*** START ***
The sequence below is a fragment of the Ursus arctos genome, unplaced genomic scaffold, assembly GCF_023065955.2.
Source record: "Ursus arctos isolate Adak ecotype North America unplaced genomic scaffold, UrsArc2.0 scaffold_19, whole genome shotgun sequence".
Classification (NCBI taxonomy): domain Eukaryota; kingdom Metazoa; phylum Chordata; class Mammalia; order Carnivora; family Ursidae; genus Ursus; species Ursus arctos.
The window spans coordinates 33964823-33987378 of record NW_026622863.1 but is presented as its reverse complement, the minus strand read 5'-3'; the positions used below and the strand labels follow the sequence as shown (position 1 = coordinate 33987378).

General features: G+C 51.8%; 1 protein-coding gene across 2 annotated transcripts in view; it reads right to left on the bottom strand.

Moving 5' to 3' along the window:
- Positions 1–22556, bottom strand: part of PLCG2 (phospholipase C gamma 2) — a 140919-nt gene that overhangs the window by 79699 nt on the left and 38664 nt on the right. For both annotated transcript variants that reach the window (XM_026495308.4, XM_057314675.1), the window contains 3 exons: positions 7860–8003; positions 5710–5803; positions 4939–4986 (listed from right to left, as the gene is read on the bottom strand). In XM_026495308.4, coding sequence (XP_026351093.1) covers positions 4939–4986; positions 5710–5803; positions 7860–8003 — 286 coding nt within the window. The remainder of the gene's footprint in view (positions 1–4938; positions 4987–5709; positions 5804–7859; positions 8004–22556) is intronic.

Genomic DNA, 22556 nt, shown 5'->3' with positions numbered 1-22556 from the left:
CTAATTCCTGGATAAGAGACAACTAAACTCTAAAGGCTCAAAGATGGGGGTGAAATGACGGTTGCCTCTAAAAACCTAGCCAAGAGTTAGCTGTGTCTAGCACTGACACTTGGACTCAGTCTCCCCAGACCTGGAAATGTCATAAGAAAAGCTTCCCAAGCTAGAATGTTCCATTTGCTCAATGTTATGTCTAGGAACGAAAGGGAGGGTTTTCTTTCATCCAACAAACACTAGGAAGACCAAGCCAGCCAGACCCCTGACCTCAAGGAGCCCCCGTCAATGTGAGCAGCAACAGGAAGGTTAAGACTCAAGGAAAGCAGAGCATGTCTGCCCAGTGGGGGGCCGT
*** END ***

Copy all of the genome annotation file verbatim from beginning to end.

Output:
The sequence below is a fragment of the Ursus arctos genome, unplaced genomic scaffold, assembly GCF_023065955.2.
Source record: "Ursus arctos isolate Adak ecotype North America unplaced genomic scaffold, UrsArc2.0 scaffold_19, whole genome shotgun sequence".
Classification (NCBI taxonomy): domain Eukaryota; kingdom Metazoa; phylum Chordata; class Mammalia; order Carnivora; family Ursidae; genus Ursus; species Ursus arctos.
The window spans coordinates 33964823-33987378 of record NW_026622863.1 but is presented as its reverse complement, the minus strand read 5'-3'; the positions used below and the strand labels follow the sequence as shown (position 1 = coordinate 33987378).

General features: G+C 51.8%; 1 protein-coding gene across 2 annotated transcripts in view; it reads right to left on the bottom strand.

Moving 5' to 3' along the window:
- Positions 1–22556, bottom strand: part of PLCG2 (phospholipase C gamma 2) — a 140919-nt gene that overhangs the window by 79699 nt on the left and 38664 nt on the right. For both annotated transcript variants that reach the window (XM_026495308.4, XM_057314675.1), the window contains 3 exons: positions 7860–8003; positions 5710–5803; positions 4939–4986 (listed from right to left, as the gene is read on the bottom strand). In XM_026495308.4, coding sequence (XP_026351093.1) covers positions 4939–4986; positions 5710–5803; positions 7860–8003 — 286 coding nt within the window. The remainder of the gene's footprint in view (positions 1–4938; positions 4987–5709; positions 5804–7859; positions 8004–22556) is intronic.

Genomic DNA, 22556 nt, shown 5'->3' with positions numbered 1-22556 from the left:
CTAATTCCTGGATAAGAGACAACTAAACTCTAAAGGCTCAAAGATGGGGGTGAAATGACGGTTGCCTCTAAAAACCTAGCCAAGAGTTAGCTGTGTCTAGCACTGACACTTGGACTCAGTCTCCCCAGACCTGGAAATGTCATAAGAAAAGCTTCCCAAGCTAGAATGTTCCATTTGCTCAATGTTATGTCTAGGAACGAAAGGGAGGGTTTTCTTTCATCCAACAAACACTAGGAAGACCAAGCCAGCCAGACCCCTGACCTCAAGGAGCCCCCGTCAATGTGAGCAGCAACAGGAAGGTTAAGACTCAAGGAAAGCAGAGCATGTCTGCCCAGTGGGGGGCCGT